• Ambulance_Driver

      Louisiana’s system is kind of jacked up. In most states, coroner is not an elected office, but in Louisiana it is.

      Here, you don’t even have to be a physician to be elected coroner, but if a non-physician runs against a physician, the physician wins by default. In the parish I used to live in, the local florist was our coroner for years, and he was MUCH better than the physician who took his place.

      In the parish I work in now, the director of one of the funeral homes is the parish coroner, and has been for twenty years or more. He does a good enough job that nobody, not even a physician, ever bothers to run against him.

  • tjic

    This seems like a remarkable – and disgustingly – fascist stance.

    You’re not only willing to stand by while someone is imprisoned based on words that he says, you’re willing to actively restrain a free human being who has given zero evidence of intending to harm another and hand them over to other people who will cage them while they are restrained, observed, and given God knows what drugs against their will…all without a court order, a jury of their peers, or any other sort of warrant.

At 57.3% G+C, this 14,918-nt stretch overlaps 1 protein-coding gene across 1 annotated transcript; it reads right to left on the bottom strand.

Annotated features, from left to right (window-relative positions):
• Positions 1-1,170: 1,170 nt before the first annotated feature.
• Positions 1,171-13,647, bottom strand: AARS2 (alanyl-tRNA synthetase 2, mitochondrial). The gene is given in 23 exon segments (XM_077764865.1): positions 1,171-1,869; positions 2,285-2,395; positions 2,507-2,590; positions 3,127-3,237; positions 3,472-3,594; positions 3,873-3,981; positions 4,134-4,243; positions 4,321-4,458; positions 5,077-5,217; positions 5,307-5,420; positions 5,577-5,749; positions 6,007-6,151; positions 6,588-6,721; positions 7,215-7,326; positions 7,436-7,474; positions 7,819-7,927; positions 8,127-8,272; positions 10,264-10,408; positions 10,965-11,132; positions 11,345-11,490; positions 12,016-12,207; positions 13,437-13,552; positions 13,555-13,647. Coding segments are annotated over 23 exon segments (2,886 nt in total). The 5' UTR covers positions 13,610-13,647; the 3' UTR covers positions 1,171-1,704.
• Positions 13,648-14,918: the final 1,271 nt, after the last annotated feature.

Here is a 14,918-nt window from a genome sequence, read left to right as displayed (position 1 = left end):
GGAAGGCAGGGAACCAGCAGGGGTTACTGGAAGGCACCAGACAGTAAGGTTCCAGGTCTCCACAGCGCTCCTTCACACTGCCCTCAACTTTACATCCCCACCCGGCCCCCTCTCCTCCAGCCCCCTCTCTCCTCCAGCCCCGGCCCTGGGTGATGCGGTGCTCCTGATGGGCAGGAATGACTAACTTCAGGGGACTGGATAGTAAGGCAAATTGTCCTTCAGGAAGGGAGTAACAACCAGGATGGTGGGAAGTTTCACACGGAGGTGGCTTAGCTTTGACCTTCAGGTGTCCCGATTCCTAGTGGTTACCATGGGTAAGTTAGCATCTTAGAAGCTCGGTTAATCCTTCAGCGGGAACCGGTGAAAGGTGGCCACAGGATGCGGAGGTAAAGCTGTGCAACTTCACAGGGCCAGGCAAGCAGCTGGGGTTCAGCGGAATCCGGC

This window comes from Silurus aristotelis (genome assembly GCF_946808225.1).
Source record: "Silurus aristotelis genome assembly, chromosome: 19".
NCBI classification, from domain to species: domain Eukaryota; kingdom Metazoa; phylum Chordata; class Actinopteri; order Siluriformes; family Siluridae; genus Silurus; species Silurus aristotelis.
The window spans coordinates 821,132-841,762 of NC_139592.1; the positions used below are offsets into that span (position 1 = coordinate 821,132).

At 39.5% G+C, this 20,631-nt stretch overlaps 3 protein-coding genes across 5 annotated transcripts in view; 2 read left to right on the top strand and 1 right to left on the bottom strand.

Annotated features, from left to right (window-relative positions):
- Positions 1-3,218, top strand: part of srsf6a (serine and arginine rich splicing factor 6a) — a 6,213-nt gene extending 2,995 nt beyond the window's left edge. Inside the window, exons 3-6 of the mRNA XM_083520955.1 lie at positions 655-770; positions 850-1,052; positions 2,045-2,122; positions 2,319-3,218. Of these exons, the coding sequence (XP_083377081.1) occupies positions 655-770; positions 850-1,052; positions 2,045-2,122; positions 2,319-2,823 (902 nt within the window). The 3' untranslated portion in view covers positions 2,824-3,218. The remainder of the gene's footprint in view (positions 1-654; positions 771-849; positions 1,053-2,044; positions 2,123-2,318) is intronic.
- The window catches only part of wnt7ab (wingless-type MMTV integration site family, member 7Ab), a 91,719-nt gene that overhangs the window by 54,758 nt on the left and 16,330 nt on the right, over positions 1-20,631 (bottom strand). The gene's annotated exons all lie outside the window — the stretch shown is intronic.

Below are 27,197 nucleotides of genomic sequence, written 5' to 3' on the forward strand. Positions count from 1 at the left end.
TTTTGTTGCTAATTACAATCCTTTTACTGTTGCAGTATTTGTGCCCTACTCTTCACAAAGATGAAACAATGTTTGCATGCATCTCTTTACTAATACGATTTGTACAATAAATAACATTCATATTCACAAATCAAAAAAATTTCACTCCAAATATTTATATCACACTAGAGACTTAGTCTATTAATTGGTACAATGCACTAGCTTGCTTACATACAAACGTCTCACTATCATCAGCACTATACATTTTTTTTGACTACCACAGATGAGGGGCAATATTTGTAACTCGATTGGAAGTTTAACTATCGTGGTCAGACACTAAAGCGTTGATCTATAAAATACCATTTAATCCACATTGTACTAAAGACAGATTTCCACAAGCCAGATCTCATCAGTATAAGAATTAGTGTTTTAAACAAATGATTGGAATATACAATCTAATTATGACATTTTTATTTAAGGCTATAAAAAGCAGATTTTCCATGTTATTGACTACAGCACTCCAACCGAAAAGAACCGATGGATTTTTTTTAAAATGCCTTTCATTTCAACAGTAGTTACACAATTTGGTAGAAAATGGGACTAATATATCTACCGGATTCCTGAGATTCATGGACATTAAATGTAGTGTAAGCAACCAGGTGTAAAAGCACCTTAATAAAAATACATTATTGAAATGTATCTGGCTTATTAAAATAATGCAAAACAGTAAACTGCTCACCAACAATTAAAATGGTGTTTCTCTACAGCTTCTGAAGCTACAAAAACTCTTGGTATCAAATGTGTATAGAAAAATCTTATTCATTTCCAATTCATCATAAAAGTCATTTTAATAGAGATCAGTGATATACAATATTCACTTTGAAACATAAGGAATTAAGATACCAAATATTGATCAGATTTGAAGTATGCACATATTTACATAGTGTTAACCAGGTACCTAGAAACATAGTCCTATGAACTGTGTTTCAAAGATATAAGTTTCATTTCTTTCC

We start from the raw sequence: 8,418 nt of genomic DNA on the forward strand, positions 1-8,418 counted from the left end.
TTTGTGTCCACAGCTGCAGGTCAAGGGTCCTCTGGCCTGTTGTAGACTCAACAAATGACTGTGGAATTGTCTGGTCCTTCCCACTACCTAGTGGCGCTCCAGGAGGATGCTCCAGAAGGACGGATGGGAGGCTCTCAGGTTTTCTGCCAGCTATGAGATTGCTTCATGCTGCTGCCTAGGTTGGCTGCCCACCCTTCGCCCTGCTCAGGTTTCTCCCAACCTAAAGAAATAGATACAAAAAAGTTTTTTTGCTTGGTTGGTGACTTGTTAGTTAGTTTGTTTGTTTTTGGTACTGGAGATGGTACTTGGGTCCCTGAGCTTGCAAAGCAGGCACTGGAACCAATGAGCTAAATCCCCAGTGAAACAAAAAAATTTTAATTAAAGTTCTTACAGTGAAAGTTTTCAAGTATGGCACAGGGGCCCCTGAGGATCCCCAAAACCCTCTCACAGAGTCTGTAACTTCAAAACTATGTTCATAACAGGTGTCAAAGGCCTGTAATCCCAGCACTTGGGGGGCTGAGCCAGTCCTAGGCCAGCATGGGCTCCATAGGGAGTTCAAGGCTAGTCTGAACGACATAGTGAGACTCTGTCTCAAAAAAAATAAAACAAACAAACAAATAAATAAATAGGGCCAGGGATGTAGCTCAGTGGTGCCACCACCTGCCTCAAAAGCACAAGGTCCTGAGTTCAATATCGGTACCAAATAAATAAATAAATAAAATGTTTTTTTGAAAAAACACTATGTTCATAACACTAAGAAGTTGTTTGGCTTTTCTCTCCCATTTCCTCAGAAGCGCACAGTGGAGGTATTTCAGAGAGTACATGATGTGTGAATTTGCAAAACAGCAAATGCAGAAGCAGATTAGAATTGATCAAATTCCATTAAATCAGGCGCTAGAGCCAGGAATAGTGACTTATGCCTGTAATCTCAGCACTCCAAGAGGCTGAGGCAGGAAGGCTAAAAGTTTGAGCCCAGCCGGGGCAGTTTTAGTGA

…and you don’t try to justify this through argument.  You just assert it as fact “I will be a willing tool of the State and lock you up, because I’m Just Following Orders”.

    I find it hard to understand such a mindset.

    • Stevedschultz

      tjic….we ae not free people….we are wards of the state.  An officer of the state can do anything he wants as long as he deems it neccesary to protect the wards of the state.


      • tjic

        > tjic….we ae not free people….we are wards of the state.  

        In practice, true. 

        I’m trying to argue with one agent of the State that he should not be so blithe about oppressing people.

        I assume that Ambulance Driver has free will, may be a good person, may care about liberty, and may be persuaded to not be a tool of the government.